As you may recall, the ODF Alliance was formed on March 3, 2006. Given that they've already had, oh, two and a half weeks to change the world, I thought I'd check out the Alliance Website to see whether they had achieved their manifest destiny yet.
All too often, initiatives are launched to much fanfare, and then months go by with no evidence of real progress or expansion in membership. True, any new organization is entitled to a bit of time to find its legs, but quick action is a good sign that the members mean business, and that the structure that they have put together is effective. So let’s see how the Alliance measures up.
Let’s check out the membership list first, to the extent that it’s up to date (I don’t see an edit date at the bottom of the page), since that’s the best measure of whether a new organization is likely to succeed or fail (what if you gave a consortium and nobody came?)
At launch, the Alliance had 36 members. Today I count 113 — more than triple the original number, and quite a respectable ratification of the concept. Let’s ask the Butch Cassidy question next (“Who are these guys?”)and take a look at the composition of the new additions.
Some of the more interesting additions and categories that I see include the following:
Organizations: The most intriguing addition is ANSI — the American National Standards Institute, which normally focuses exclusively on the world of accredited organizations and not consortia (OASIS, the developer of ODF, is a consortium). There are many other new association members, most of which, but not all, support open source.
Other non-profits: I see at least one new member in each of the following categories: schools, universities, libraries and NGOs.
Countries: The appeal of the Alliance in Europe continues to be strong, with a smattering of new members from other continents. I note new members from at least the following countries: Britain, Canada, Czech Republic, Denmark, Finland, France, Germany, India, Italy, Lithuania, Mexico, Netherlands, Poland, Portugal, South Africa and Spain (with perhaps the most new members).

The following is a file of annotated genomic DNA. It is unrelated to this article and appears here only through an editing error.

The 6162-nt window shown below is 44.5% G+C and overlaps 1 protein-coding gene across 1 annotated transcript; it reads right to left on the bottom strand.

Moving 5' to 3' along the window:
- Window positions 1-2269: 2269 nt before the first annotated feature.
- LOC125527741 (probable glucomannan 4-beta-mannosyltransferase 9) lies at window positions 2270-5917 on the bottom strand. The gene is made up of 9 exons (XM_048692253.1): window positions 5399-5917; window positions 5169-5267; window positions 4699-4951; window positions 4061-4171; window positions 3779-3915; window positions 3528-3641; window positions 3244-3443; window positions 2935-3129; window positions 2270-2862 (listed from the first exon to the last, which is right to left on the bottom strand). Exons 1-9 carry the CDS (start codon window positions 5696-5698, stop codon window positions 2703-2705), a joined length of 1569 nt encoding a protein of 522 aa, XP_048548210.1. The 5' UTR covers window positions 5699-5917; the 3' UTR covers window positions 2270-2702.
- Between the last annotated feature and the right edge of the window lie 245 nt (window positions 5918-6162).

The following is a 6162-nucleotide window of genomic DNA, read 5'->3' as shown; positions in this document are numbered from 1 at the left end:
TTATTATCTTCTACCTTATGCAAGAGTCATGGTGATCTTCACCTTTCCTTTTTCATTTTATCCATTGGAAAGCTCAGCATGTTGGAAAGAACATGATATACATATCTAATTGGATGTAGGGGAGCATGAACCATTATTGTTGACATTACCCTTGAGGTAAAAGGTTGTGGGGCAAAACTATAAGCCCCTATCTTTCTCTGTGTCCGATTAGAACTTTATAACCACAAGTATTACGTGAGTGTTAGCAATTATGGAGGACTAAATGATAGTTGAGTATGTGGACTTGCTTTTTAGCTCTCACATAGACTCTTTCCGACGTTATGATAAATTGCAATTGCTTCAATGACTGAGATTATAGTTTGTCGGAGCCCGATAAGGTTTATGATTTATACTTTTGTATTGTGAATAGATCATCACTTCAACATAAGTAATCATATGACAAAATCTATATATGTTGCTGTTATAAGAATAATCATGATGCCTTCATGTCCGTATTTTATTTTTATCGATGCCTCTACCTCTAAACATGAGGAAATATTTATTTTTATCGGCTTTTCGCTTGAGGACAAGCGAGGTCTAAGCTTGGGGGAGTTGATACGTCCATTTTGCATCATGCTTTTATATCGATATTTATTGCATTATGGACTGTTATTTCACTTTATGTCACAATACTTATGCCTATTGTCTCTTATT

Government: Membership continues to lag in this sector. The only new governmental members that I note are the City of Bloomington, Indiana and the Swiss Federal Institute of Technology Zurich. The only founding member in this category was the Information and Communications Technology (ICT) for the City of Vienna. Still, government is customer here, so as-yet, the organization is not tailored to this group as a member, as compared to the target of Alliance output.
Companies: There are no new Fortune 500 members, but there are scores of new companies from many sectors. The largest number of new corporate members focus on open source, but I also see companies from at least the following disciplines: integrators, public relations, consulting, services, security, various types of proprietary software, and hardware. Were I multilingual I expect that I would find that the list of sectors would be larger.
As you may recall, the Alliance was formed with the mission of globally educating:
[P]olicymakers, IT administrators and the public on the benefits and opportunities of the OpenDocument Format, to help ensure that government information, records and documents are accessible across platforms and applications, even as technologies change today and in the future.
So the next appropriate question would be to see whether they have produced anything useful yet that might help it achieve that goal. So far, you can find two original pieces, and two white papers of third party authorship at the ODF Resources Webpage:
ODF for Governments: An Overview of Why ODF is Critical for the Public Sector
Refuting the Myths About ODF
Roadmap for Open ICT Ecosystems — Created by the Berkman Center for Internet and Society at Harvard Law School
Emerging Business Value of OpenDocument format v1.0 — From IBM
The site also has a detailed FAQ.
All in all, not bad for only a few weeks’ time. I’ll check in from time to time and provide further updates.
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